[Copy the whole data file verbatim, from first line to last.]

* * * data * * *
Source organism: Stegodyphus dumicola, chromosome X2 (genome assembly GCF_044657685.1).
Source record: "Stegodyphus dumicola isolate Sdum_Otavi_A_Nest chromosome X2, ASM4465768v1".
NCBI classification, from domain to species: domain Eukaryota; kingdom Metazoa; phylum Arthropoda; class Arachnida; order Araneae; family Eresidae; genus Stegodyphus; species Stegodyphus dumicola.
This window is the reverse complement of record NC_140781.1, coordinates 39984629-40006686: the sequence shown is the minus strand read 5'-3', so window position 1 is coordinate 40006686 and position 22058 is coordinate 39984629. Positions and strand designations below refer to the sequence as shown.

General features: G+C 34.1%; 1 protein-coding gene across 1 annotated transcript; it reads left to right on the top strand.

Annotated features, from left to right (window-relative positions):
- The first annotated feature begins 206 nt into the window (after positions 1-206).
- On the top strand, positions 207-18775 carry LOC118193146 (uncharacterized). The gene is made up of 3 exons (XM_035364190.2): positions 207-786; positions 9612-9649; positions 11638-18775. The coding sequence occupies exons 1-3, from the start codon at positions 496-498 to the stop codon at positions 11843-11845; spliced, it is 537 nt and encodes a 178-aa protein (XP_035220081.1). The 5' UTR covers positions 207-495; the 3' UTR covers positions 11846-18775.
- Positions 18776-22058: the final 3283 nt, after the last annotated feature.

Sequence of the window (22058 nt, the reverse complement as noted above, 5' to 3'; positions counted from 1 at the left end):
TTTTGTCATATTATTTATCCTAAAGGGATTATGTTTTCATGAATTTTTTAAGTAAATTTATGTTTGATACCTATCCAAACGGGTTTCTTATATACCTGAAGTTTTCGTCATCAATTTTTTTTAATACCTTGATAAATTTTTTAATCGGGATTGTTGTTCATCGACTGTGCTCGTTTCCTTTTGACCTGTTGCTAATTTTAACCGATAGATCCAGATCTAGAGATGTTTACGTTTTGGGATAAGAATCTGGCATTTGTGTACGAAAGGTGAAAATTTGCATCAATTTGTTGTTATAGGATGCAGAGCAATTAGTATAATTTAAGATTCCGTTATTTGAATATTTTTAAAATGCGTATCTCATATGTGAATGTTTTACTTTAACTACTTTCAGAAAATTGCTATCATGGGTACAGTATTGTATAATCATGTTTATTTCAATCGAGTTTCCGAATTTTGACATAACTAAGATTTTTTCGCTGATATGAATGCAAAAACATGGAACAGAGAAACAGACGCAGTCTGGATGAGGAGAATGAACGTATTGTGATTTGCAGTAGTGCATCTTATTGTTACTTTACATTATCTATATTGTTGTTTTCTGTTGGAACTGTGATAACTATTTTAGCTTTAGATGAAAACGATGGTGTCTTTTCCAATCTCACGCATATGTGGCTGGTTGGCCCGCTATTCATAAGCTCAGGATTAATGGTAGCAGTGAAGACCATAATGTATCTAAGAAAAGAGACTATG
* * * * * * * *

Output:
Source organism: Stegodyphus dumicola, chromosome X2 (genome assembly GCF_044657685.1).
Source record: "Stegodyphus dumicola isolate Sdum_Otavi_A_Nest chromosome X2, ASM4465768v1".
NCBI classification, from domain to species: domain Eukaryota; kingdom Metazoa; phylum Arthropoda; class Arachnida; order Araneae; family Eresidae; genus Stegodyphus; species Stegodyphus dumicola.
This window is the reverse complement of record NC_140781.1, coordinates 39984629-40006686: the sequence shown is the minus strand read 5'-3', so window position 1 is coordinate 40006686 and position 22058 is coordinate 39984629. Positions and strand designations below refer to the sequence as shown.

General features: G+C 34.1%; 1 protein-coding gene across 1 annotated transcript; it reads left to right on the top strand.

Annotated features, from left to right (window-relative positions):
- The first annotated feature begins 206 nt into the window (after positions 1-206).
- On the top strand, positions 207-18775 carry LOC118193146 (uncharacterized). The gene is made up of 3 exons (XM_035364190.2): positions 207-786; positions 9612-9649; positions 11638-18775. The coding sequence occupies exons 1-3, from the start codon at positions 496-498 to the stop codon at positions 11843-11845; spliced, it is 537 nt and encodes a 178-aa protein (XP_035220081.1). The 5' UTR covers positions 207-495; the 3' UTR covers positions 11846-18775.
- Positions 18776-22058: the final 3283 nt, after the last annotated feature.

Sequence of the window (22058 nt, the reverse complement as noted above, 5' to 3'; positions counted from 1 at the left end):
TTTTGTCATATTATTTATCCTAAAGGGATTATGTTTTCATGAATTTTTTAAGTAAATTTATGTTTGATACCTATCCAAACGGGTTTCTTATATACCTGAAGTTTTCGTCATCAATTTTTTTTAATACCTTGATAAATTTTTTAATCGGGATTGTTGTTCATCGACTGTGCTCGTTTCCTTTTGACCTGTTGCTAATTTTAACCGATAGATCCAGATCTAGAGATGTTTACGTTTTGGGATAAGAATCTGGCATTTGTGTACGAAAGGTGAAAATTTGCATCAATTTGTTGTTATAGGATGCAGAGCAATTAGTATAATTTAAGATTCCGTTATTTGAATATTTTTAAAATGCGTATCTCATATGTGAATGTTTTACTTTAACTACTTTCAGAAAATTGCTATCATGGGTACAGTATTGTATAATCATGTTTATTTCAATCGAGTTTCCGAATTTTGACATAACTAAGATTTTTTCGCTGATATGAATGCAAAAACATGGAACAGAGAAACAGACGCAGTCTGGATGAGGAGAATGAACGTATTGTGATTTGCAGTAGTGCATCTTATTGTTACTTTACATTATCTATATTGTTGTTTTCTGTTGGAACTGTGATAACTATTTTAGCTTTAGATGAAAACGATGGTGTCTTTTCCAATCTCACGCATATGTGGCTGGTTGGCCCGCTATTCATAAGCTCAGGATTAATGGTAGCAGTGAAGACCATAATGTATCTAAGAAAAGAGACTATG